Case of the Month

Champion Show and Breeding Goat Saved from Cancer

Social Issues, a 7-year-old Saanen doe goat, has a rich history as a champion show goat and a valuable member of owner Scott Bice’s small genetic show herd, Vineyard View Dairy Goats. She has won “Best Udder in Show” at the California State Fair several times and is also a national champion. Her milk has been used for products of Bice’s sister’s company, Redwood Hill Farms, makers of goat yogurt and kefir. But when Social Issues was recently diagnosed with squamous cell carcinoma (skin cancer) on her udder, her future was in jeopardy.

Surgery Saves Puppy in Congestive Heart Failure

When George William, a now 6-month-old wirehaired pointing Griffon, was brought to his first veterinary appointment as a new puppy, a heart murmur was discovered. His general practitioner told owners Teresa and Paul Struffert that it was very serious, and they needed to take George William to the Cardiology Service at the UC Davis veterinary hospital.

Diabetic Dog Has Sight Restored

When Teddy, a 12-year-old border terrier, was diagnosed with diabetes, his care team at the UC Davis veterinary hospital predicted he would eventually go blind. Within five months of the diagnosis, that prediction came true. Cataracts caused by the diabetes had formed in both of Teddy’s eyes completely clouding his vision. But UC Davis veterinary ophthalmologists offered hope, having performed many vision-restoring cataract surgeries over the years.

Total Hip Replacement Gives Young Husky Bright Future

Sky, a 2-year-old female Siberian husky mix, was rescued nearly a year ago. Her owners Renee Gee and Brian Estill of San Francisco noticed some stiffness in her back right leg when walking. While doing a good job of masking any pain, Sky did yelp when her primary veterinarian palpated and extended the leg. X-rays confirmed a luxated right hip, and her veterinarians suggested a hip replacement might be necessary. A second opinion resulted in the same diagnosis and surgery suggestion. Being a thorough and detail-oriented dog owner, Gee decided a third opinion at the UC Davis veterinary hospital was the right thing to do.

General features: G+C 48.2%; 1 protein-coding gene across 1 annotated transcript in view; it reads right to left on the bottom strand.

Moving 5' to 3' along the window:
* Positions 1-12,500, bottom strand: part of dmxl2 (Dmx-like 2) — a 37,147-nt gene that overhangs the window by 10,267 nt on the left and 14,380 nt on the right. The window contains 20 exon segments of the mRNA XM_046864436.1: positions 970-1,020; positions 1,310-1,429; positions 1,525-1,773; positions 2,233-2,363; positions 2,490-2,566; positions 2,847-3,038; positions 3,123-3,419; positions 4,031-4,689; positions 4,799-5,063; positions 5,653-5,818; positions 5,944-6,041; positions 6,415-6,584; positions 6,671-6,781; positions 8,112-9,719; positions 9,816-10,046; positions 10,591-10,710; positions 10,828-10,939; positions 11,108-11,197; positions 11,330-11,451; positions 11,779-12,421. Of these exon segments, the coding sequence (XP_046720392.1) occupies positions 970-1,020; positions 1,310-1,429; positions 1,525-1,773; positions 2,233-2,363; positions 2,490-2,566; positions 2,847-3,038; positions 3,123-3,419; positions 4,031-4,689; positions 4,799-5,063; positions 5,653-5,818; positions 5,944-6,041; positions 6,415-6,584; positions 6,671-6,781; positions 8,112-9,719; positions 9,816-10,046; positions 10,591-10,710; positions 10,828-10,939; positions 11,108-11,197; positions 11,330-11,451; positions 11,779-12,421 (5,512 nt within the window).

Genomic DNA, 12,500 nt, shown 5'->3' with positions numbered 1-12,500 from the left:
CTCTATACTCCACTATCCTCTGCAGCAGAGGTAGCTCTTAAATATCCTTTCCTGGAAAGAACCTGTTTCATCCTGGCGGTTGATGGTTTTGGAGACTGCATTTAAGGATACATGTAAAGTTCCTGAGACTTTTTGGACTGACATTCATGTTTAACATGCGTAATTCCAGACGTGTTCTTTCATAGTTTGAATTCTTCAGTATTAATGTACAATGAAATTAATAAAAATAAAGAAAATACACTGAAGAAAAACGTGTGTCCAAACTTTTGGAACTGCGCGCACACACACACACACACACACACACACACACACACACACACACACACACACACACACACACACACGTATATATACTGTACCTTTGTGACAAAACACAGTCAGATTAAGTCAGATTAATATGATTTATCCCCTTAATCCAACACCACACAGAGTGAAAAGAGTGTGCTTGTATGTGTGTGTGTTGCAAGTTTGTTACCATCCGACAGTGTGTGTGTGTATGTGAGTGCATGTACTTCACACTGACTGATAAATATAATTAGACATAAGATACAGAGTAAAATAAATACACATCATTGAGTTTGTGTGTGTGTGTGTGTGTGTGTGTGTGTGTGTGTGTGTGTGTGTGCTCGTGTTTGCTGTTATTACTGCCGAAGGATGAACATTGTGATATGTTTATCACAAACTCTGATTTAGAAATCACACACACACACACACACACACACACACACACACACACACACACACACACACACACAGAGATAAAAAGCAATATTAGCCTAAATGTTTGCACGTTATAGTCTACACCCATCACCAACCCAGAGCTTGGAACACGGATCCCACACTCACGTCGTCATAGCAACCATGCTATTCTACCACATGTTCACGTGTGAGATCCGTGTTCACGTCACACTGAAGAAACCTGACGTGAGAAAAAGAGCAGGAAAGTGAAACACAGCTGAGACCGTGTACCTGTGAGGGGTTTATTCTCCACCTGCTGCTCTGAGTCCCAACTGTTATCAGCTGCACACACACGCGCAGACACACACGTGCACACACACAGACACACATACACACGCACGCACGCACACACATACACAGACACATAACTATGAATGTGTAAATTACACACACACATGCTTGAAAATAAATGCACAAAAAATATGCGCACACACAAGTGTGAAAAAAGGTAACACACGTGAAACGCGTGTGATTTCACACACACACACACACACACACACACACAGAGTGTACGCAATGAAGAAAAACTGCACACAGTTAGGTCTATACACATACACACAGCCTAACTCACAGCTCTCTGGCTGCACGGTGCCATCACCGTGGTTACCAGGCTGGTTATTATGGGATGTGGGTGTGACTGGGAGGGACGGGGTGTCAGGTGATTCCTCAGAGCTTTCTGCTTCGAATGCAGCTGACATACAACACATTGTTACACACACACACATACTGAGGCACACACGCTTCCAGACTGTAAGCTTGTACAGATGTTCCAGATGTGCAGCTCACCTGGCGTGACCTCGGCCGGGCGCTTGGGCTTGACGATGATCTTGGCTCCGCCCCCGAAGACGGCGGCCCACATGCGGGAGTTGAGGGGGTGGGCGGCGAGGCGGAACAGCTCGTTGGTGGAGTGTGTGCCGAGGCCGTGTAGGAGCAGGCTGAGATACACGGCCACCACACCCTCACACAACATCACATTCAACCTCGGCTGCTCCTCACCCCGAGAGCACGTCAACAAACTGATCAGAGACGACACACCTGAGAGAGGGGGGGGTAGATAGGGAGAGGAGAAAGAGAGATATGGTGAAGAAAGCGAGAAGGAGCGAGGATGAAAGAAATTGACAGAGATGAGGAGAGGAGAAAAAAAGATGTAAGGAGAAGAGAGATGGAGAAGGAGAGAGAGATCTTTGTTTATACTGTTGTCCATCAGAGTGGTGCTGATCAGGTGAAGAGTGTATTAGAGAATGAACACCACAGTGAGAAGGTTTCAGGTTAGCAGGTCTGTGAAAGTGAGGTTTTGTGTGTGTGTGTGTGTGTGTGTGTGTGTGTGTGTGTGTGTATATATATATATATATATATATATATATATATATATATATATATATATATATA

Knee Surgery Gets Rescue Dog Back on the Search

Clutch, an 8-year-old pit bull terrier, was rescued five years ago from a shelter just before being euthanized. His new owner, Al Thielemann, noticed his ability to stay active so he started training Clutch in a variety of jobs – dock diving, nose work detection, and other types of working activities. But Clutch preferred to be off leash and be more active.

Following Six Months of Recovery at UC Davis, Severely Burned Cat Gets Adopted

More than six months after being severely burned in California’s North Complex Fire, a cat treated at the UC Davis veterinary hospital has finally fully recovered and found his forever home. In the fall of 2020, thousands of animals were affected by the fire, and Jam, an approximately 2-year-old male cat, suffered some of the most horrific injuries of any of them.

UC Davis Performs First 3D Laparoscopic Adrenalectomy in Veterinary Medicine

Louie, an 8-year-old male Boston terrier, was diagnosed with Cushing’s disease by his primary veterinarian. Cushing’s disease causes a dog’s adrenal glands to produce too much cortisol, a chemical that controls many aspects of a dog’s body, including its weight, its ability to fight infections, maintain blood sugar levels, and many other vital functions. In Louie, the Cushing’s disease was caused by a tumor in his right adrenal gland. His primary veterinarians referred Louie to the Soft Tissue Surgery Service at the UC Davis Veterinary Medical Teaching Hospital for surgical removal of his right adrenal gland.

Unique Surgical Solutions Help Heal Dog’s Injured Wrists

Starlit Sky, 7-year-old female golden retriever, has not had it easy over the past three years since an initial injury to her front left carpus (wrist). Suspected of slipping on a tile floor, she hyperextended the carpal joint which caused her paw to collapse under her leg. The injury was so severe that one veterinarian suggested amputation. Several failed surgeries and a similar injury to her right leg for overcompensation left Starlit Sky in a constant state of pain – wearing braces and enduring rigorous rehabilitation activities, none of which seemed to ultimately solve the problems. Determined to not have this be her fate in life, Starlit Sky’s owner Patricia Chiara took their physical therapist’s advice and brought her to the UC Davis veterinary hospital for an evaluation.